Let’s Get Real Ep 4: Flexible People, Places, & Schedules

Discussions on the Workplace and Corporate Real Estate Podcast

Written by Sandra Panara, Director of Workspace Insights

Some of the highlights of the show include:

  • Definitions of hybrid, flexibility when there’s no standard to follow
  • Employment law on working hours
  • Standardizing Human Resources workplace policies
  • What HR and companies need to “catch up” on

If you liked today’s show, check out more episodes of the Let’s Get Real Podcast! This podcast is available on iTunes, Spotify and Google Podcasts.



Hey everyone! Welcome to Let’s Get Real with Sandra and Friends, a workplace consortium podcast brought to you by Relogix.

I’m super excited to be sharing conversational musings about current events and how we envision the ever-changing world of work. I’m Sandra Panara, Director of Workplace Insights at Relogix. With 25 years of hands-on experience, I help value engineer global workplace portfolios and employee experiences by aligning workplace analytics with corporate real estate needs.

If you have any questions or comments or any suggestions for future podcasts, please drop me a line at [email protected].


Hey Judy, hey Chris, welcome.


Hi Sandra.


Hi Sandra, thanks for bringing us on today.


There really is no standard in corporate real estate. Everybody defines it differently. There’s a lot of gray areas where the definitions are crossing into each other.

Using the example of hybrid, what does hybrid mean? People have said hybrid is a combination of working in the office or working from home. It’s the physical split between two different types of spaces. When I think about hybrid, I equate it to the electric vehicle. You have gas or electric, and you couldn’t inadvertently switch between the two on the fly. When I’m in the office, I might be working in a face-to-face scenario because there’s other people in the office. But then I might also be in a face- to-virtual combination, working with people that are not in the office. The difference is when I’m working from home, I don’t have the option of being able to switch to a face-to-face because I’m completely virtual. To me, that’s how I define hybrid.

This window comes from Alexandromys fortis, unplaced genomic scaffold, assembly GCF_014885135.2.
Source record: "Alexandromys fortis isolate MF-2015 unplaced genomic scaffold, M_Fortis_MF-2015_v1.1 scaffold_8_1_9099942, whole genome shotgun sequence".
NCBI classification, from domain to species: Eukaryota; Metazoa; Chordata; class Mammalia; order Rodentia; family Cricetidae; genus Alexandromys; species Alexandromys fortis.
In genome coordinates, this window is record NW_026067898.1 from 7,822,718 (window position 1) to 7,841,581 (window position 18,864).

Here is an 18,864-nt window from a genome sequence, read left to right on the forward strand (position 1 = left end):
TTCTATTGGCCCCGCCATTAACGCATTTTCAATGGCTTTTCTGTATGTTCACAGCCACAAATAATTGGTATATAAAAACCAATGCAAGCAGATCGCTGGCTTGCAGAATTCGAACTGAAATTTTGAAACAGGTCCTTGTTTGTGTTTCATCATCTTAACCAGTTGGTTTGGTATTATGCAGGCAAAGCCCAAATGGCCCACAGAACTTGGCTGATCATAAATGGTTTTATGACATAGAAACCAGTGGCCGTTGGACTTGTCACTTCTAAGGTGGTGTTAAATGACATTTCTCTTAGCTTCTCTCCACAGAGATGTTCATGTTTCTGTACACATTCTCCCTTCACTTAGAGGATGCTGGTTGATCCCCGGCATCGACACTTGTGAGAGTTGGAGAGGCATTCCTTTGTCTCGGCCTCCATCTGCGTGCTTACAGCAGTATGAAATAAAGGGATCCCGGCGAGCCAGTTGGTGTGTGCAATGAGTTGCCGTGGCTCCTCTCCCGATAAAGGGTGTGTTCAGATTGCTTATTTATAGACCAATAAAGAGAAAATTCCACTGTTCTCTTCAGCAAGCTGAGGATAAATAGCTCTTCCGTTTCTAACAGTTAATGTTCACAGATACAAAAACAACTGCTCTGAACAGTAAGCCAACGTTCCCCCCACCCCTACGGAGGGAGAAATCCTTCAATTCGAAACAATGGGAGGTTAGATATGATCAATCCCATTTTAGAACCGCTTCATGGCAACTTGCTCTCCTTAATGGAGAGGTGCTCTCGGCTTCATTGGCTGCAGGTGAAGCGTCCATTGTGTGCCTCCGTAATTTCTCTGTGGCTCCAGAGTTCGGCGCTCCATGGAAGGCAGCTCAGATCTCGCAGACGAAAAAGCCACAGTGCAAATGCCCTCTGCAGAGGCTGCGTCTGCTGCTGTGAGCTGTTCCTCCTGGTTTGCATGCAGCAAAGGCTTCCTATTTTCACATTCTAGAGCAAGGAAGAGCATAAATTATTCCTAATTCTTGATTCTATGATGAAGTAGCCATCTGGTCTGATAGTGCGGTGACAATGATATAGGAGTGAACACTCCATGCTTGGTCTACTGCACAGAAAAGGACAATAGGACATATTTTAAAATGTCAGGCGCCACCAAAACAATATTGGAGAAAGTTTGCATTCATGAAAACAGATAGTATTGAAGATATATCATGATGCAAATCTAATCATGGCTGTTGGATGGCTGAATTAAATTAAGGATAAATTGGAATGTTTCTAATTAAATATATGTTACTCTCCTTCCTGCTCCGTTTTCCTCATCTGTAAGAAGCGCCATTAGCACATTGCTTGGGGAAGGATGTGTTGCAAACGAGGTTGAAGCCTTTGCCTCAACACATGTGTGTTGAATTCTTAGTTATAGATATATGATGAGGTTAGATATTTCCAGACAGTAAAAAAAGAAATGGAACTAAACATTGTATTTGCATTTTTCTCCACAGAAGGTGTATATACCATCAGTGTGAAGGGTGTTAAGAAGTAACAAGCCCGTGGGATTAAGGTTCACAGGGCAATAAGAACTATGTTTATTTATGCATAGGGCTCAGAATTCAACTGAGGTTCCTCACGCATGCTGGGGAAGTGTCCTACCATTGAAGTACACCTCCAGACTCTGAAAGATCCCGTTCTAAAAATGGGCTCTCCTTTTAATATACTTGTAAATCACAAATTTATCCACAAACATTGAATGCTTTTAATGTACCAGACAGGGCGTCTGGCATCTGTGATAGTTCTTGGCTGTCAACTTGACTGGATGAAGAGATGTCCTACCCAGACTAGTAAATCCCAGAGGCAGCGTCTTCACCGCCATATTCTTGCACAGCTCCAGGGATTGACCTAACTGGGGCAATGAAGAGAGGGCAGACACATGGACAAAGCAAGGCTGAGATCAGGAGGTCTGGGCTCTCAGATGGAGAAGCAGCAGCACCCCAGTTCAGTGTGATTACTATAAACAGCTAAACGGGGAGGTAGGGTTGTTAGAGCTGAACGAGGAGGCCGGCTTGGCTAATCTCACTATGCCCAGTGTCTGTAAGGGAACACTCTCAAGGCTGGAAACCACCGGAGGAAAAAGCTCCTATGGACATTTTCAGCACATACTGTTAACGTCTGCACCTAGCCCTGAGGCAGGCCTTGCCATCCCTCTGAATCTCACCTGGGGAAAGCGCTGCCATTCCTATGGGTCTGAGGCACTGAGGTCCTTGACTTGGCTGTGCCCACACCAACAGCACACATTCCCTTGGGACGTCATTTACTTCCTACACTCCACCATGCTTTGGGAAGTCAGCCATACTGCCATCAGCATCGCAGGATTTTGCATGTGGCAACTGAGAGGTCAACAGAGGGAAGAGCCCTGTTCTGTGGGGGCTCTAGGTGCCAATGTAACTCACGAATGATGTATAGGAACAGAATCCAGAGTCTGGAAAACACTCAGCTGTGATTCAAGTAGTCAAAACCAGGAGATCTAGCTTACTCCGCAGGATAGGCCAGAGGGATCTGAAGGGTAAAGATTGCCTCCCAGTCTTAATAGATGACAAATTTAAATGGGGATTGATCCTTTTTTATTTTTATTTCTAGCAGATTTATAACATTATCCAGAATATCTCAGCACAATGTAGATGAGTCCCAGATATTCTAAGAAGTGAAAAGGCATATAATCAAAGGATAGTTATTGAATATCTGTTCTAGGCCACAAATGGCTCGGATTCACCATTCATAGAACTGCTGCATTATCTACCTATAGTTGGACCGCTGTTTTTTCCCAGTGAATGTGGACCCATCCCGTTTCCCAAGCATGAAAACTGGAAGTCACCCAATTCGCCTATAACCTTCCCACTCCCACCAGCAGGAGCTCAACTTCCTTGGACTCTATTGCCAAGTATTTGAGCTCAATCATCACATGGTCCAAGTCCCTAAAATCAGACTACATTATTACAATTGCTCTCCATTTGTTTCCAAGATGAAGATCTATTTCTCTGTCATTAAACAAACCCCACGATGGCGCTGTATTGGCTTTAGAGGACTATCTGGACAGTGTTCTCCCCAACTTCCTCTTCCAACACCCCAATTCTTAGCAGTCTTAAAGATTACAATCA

It was interesting, some of the comments that I got on that post about how different companies define those different terms—people are using the same terms, but they mean very different things to different companies. Chris, have you encountered anything like that in your space?


In my perspective as an anthropologist who’s stepping into workplace, there isn’t really a definite meaning of what hybrid is. Hybrid is a buzz word that came to fruition around July and August. I haven’t seen much of a definition of what hybrid is and what’s included in hybrid. Hybrid involves distributed work too. Sometimes it’s just seen as being virtual and physical. Hybrid could involve co-working spaces in addition to home and in addition to a central office. It could just be a bunch of distributed offices or a central office. And elsewhere it could be a virtual reality, or could be augmented reality. Hybrid is essentially another word for a combination of stuff.

I think what’s exciting about it is that it points the way towards using an organizations context to define what the future workplace can look like. I think that’s where the possibility goes. I think that trying to make a hard and fast definition of what hybrid is, in this case, may actually limit the possibilities of what could be done.